Mortgage lenders charged higher interest rates for subprime borrowers. There were two reasons for this. First (and most obviously), it increased their profit margins. They also charged higher rates because there is a higher risk associated with these borrowers.
If somebody has a bad credit score, it's because they haven't managed their finances well in the past. They've had trouble paying their debts on time. Statistically, this suggests a higher likelihood of default on future loans, as well. Subprime mortgage lenders charged higher interest and additional fees to make up for this risk.
Supporters and Critics of the Business Model
These days, nearly everyone speaks poorly of subprime mortgage loans. "What a reckless business model that way. Just look at all the trouble it caused!" But during the heyday of subprime lending, there were just as many supporters as critics.
During a housing policy meeting in 2004, Edward Gramlich (who was on the Board of Governors at the Federal Reserve at the time) explained how subprime mortgage lenders were helping the country:
"Because of innovations in the prime and subprime mortgage market, nearly 9 million new homeowners are now able to live in their own homes, improve their neighborhoods, and use their homes to build wealth."
Harvey Rosen, an economics professor at Princeton University, explained how subprime loans (and other innovations in the lending industry) "gave many people the opportunity to own a home that they would not have otherwise had." True enough. But these same innovations contributed to unsustainable mortgage situations that inevitably lead to foreclosure -- for millions of Americans.
Today, in 2011, subprime mortgage lenders are more widely condemned. These days, you would be hard pressed to find someone with anything good to day about subprime loans. But that doesn't mean they won't make a comeback.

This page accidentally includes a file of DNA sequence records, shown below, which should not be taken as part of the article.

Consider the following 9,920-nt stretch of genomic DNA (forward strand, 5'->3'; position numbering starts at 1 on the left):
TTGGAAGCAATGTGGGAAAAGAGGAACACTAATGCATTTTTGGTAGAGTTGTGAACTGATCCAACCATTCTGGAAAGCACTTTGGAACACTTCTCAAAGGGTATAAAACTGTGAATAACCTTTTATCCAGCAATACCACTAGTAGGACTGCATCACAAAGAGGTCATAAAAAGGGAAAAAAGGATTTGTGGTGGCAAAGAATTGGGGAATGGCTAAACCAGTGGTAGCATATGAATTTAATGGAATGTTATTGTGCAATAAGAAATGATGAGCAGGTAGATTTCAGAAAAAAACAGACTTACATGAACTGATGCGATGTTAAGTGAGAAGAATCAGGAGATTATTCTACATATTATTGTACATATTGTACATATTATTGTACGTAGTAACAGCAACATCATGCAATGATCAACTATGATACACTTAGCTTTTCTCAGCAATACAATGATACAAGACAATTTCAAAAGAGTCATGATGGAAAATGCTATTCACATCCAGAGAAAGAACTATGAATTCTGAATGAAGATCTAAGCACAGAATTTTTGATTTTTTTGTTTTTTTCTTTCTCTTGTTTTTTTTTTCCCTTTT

The Inevitable Return of Bad Loans
Have we seen the last of subprime mortgage lenders? Under that particular label, yes. There is no way the lending industry would reintroduce a mortgage product with such a negative image. Instead, they would re-brand it and call it something else. Nor would the federal government allow the reemergence of a lending trend that laid waste to the housing market.
But there will always be endless greed in the mortgage banking industry (a powerful lobby group, by the way). And there will always be large segments of the populace with bad credit and other financial problems. So it seems inevitable that the former will devise new methods of offering loans to the latter.
In fact, we have seen some relaxation of the tougher post-crisis credit guidelines already. In February 2011, the New York Times reported that Wells Fargo was lowering the minimum credit-score requirement for FHA loans -- from 600 to 500. The lower number is clearly in subprime territory. Is this the beginning of another industry-wide erosion of lending standards? Time will tell.